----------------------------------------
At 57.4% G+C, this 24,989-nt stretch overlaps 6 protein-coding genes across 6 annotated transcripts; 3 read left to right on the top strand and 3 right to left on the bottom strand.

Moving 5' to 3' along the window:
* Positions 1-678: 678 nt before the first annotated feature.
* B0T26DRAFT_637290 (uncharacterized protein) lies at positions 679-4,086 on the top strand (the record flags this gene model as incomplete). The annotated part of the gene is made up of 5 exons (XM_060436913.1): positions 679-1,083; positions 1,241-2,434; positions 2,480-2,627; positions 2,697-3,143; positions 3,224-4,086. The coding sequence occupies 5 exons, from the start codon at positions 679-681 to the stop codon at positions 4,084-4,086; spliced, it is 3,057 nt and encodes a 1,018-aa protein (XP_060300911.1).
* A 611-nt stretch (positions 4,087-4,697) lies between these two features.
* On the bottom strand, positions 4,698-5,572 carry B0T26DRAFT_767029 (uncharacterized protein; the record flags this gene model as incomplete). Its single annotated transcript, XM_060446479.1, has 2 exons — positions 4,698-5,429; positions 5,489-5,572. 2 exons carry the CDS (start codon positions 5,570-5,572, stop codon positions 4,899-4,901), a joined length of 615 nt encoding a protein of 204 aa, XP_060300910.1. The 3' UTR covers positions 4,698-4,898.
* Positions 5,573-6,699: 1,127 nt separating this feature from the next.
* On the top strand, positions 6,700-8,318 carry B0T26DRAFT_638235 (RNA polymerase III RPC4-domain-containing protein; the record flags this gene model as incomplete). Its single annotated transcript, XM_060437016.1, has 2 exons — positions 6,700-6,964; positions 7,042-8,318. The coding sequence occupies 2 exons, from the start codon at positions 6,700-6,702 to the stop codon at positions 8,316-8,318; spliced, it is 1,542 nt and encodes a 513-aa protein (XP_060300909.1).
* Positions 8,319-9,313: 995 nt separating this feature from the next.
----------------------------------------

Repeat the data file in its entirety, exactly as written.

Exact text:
At 57.4% G+C, this 24,989-nt stretch overlaps 6 protein-coding genes across 6 annotated transcripts; 3 read left to right on the top strand and 3 right to left on the bottom strand.

Moving 5' to 3' along the window:
* Positions 1-678: 678 nt before the first annotated feature.
* B0T26DRAFT_637290 (uncharacterized protein) lies at positions 679-4,086 on the top strand (the record flags this gene model as incomplete). The annotated part of the gene is made up of 5 exons (XM_060436913.1): positions 679-1,083; positions 1,241-2,434; positions 2,480-2,627; positions 2,697-3,143; positions 3,224-4,086. The coding sequence occupies 5 exons, from the start codon at positions 679-681 to the stop codon at positions 4,084-4,086; spliced, it is 3,057 nt and encodes a 1,018-aa protein (XP_060300911.1).
* A 611-nt stretch (positions 4,087-4,697) lies between these two features.
* On the bottom strand, positions 4,698-5,572 carry B0T26DRAFT_767029 (uncharacterized protein; the record flags this gene model as incomplete). Its single annotated transcript, XM_060446479.1, has 2 exons — positions 4,698-5,429; positions 5,489-5,572. 2 exons carry the CDS (start codon positions 5,570-5,572, stop codon positions 4,899-4,901), a joined length of 615 nt encoding a protein of 204 aa, XP_060300910.1. The 3' UTR covers positions 4,698-4,898.
* Positions 5,573-6,699: 1,127 nt separating this feature from the next.
* On the top strand, positions 6,700-8,318 carry B0T26DRAFT_638235 (RNA polymerase III RPC4-domain-containing protein; the record flags this gene model as incomplete). Its single annotated transcript, XM_060437016.1, has 2 exons — positions 6,700-6,964; positions 7,042-8,318. The coding sequence occupies 2 exons, from the start codon at positions 6,700-6,702 to the stop codon at positions 8,316-8,318; spliced, it is 1,542 nt and encodes a 513-aa protein (XP_060300909.1).
* Positions 8,319-9,313: 995 nt separating this feature from the next.